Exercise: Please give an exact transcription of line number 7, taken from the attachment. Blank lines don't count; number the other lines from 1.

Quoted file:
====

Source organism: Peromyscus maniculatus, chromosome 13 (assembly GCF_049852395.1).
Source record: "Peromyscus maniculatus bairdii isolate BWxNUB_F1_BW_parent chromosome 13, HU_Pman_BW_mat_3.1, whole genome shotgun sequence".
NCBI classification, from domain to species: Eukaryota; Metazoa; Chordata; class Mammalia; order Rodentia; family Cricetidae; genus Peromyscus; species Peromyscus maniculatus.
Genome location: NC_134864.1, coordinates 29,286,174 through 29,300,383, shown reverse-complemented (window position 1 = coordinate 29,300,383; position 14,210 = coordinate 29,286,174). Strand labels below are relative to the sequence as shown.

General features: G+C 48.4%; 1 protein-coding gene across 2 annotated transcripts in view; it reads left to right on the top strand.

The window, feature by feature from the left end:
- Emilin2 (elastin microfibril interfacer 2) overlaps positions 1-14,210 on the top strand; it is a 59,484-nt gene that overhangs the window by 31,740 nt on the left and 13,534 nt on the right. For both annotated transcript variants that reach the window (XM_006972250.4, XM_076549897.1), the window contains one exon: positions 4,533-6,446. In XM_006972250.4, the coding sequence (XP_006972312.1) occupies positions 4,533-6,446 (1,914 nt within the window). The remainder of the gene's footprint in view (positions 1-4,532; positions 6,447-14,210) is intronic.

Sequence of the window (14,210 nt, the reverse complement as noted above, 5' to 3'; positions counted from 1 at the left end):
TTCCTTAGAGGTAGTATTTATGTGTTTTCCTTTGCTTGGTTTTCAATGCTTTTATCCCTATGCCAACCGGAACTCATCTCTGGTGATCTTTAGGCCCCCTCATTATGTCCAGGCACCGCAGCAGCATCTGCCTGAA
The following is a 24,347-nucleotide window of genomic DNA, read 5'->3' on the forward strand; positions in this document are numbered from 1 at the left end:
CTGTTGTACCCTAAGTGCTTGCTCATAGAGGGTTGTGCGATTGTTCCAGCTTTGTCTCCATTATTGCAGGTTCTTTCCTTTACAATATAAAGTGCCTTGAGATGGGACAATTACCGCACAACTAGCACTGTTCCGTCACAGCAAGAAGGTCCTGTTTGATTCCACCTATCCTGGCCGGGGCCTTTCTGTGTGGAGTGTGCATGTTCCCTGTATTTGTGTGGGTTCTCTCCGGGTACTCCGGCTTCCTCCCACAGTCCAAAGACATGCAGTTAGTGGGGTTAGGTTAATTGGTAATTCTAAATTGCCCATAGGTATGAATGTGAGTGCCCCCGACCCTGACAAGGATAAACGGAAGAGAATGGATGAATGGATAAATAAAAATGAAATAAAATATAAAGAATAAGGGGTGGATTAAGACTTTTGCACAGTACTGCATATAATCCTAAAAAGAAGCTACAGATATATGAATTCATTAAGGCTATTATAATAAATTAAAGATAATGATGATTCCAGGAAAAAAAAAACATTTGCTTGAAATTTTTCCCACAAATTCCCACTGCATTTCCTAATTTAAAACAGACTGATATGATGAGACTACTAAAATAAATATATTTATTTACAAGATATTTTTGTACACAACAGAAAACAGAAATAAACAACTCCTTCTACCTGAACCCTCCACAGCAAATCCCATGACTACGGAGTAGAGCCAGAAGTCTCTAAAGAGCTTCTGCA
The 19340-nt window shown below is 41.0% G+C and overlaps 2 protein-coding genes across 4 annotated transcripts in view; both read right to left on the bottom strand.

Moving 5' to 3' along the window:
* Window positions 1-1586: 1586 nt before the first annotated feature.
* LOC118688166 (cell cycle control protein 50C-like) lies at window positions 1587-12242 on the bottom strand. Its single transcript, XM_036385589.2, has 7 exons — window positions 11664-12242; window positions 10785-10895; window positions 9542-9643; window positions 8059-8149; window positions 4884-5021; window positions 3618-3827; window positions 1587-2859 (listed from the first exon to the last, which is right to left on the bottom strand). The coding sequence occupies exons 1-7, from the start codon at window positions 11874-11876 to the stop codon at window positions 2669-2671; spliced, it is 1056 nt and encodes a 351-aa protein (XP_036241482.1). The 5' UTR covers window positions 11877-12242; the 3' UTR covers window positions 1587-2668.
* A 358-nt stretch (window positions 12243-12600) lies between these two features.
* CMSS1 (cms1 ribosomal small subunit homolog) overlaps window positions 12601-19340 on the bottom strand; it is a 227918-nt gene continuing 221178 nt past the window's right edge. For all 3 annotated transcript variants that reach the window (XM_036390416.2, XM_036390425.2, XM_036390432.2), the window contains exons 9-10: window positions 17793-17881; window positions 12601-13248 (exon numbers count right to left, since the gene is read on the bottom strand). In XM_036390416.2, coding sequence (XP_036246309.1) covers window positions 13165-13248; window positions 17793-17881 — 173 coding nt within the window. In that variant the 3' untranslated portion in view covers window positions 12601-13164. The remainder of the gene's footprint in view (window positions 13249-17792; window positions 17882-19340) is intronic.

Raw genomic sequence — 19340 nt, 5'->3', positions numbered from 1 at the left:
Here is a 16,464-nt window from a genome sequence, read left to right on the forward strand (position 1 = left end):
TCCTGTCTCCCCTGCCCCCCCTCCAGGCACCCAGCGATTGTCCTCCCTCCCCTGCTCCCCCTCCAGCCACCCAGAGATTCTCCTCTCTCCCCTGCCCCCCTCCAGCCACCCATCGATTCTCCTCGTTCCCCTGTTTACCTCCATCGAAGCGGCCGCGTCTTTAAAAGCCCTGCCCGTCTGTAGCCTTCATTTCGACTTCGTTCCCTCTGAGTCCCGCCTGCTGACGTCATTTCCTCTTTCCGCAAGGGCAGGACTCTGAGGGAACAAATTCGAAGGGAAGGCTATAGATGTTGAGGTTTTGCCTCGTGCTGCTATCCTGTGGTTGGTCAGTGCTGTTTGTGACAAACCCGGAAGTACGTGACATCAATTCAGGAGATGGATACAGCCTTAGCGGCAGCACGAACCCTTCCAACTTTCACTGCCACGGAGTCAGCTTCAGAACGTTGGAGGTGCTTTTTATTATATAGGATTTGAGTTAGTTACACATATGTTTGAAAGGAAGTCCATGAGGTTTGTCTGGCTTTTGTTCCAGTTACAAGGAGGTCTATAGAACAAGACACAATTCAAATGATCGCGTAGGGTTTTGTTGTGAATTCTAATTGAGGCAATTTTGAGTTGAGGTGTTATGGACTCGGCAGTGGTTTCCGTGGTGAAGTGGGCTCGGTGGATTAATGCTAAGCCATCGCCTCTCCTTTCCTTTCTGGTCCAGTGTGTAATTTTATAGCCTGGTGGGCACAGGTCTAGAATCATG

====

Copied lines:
- Emilin2 (elastin microfibril interfacer 2) overlaps positions 1-14,210 on the top strand; it is a 59,484-nt gene that overhangs the window by 31,740 nt on the left and 13,534 nt on the right. For both annotated transcript variants that reach the window (XM_006972250.4, XM_076549897.1), the window contains one exon: positions 4,533-6,446. In XM_006972250.4, the coding sequence (XP_006972312.1) occupies positions 4,533-6,446 (1,914 nt within the window). The remainder of the gene's footprint in view (positions 1-4,532; positions 6,447-14,210) is intronic.